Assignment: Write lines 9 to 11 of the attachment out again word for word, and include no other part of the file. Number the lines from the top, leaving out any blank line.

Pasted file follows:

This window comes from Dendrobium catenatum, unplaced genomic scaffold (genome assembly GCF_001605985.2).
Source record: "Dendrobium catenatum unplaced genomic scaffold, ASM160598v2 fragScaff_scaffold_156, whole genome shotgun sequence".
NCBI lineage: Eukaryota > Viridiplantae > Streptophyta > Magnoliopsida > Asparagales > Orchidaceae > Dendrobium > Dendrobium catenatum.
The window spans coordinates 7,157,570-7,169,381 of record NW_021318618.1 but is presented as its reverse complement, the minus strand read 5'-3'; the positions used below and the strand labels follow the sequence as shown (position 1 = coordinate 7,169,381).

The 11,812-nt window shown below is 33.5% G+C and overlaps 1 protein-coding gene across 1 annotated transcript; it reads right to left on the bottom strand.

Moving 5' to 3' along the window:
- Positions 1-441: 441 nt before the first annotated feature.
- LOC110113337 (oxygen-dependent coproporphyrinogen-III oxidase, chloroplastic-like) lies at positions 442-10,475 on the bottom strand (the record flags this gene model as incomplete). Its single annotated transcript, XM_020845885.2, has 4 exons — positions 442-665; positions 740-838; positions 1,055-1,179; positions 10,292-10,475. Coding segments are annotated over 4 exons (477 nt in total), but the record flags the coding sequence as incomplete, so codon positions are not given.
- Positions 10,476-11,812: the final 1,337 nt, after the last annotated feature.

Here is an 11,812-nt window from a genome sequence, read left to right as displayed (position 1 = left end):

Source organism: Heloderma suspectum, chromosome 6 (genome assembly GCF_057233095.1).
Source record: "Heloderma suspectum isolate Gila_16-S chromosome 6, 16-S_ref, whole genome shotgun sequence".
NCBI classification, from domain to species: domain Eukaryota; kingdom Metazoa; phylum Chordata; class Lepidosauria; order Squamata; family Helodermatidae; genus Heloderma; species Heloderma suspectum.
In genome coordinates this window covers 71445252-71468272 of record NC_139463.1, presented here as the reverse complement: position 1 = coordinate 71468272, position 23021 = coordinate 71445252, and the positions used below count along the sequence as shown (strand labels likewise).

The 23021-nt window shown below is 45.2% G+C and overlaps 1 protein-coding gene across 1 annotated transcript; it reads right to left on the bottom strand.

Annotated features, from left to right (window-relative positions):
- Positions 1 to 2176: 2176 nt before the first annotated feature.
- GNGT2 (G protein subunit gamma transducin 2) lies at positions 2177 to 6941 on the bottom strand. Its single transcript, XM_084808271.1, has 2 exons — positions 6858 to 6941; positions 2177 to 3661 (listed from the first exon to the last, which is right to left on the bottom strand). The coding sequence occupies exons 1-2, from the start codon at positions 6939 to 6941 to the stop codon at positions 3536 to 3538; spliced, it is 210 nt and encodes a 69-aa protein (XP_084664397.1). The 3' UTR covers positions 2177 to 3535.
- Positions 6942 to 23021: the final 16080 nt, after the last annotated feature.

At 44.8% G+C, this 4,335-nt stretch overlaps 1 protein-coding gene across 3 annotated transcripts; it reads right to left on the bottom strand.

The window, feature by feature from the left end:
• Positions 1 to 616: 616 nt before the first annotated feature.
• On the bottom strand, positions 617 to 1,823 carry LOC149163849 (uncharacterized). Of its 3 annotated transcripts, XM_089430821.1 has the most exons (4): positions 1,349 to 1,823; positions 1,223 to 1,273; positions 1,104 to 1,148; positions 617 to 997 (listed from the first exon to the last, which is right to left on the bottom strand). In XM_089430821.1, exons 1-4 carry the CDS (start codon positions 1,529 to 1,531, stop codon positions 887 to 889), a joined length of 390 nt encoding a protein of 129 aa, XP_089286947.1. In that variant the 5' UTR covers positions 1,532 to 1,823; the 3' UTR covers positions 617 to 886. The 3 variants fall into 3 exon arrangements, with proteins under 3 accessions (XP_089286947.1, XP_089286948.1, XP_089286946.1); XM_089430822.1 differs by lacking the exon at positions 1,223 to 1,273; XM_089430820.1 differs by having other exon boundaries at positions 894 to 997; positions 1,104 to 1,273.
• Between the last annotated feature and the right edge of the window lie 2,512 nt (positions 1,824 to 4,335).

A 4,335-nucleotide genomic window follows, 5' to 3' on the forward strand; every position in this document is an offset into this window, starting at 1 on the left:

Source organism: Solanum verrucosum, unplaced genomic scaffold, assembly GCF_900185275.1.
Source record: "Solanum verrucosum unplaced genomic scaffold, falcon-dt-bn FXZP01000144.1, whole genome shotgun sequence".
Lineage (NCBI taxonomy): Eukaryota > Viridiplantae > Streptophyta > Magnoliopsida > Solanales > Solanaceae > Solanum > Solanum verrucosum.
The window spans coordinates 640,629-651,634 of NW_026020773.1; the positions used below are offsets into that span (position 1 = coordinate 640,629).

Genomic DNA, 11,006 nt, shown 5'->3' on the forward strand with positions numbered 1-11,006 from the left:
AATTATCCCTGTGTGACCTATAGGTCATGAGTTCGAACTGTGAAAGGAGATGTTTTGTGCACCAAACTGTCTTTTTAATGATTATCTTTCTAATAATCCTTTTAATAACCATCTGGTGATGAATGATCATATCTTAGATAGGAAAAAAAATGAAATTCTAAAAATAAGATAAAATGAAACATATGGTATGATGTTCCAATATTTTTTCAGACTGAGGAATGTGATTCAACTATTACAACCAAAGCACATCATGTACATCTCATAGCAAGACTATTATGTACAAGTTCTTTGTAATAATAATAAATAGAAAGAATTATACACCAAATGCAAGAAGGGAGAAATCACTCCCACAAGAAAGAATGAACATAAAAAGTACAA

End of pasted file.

- Positions 10,476-11,812: the final 1,337 nt, after the last annotated feature.

Here is an 11,812-nt window from a genome sequence, read left to right as displayed (position 1 = left end):

Source organism: Heloderma suspectum, chromosome 6 (genome assembly GCF_057233095.1).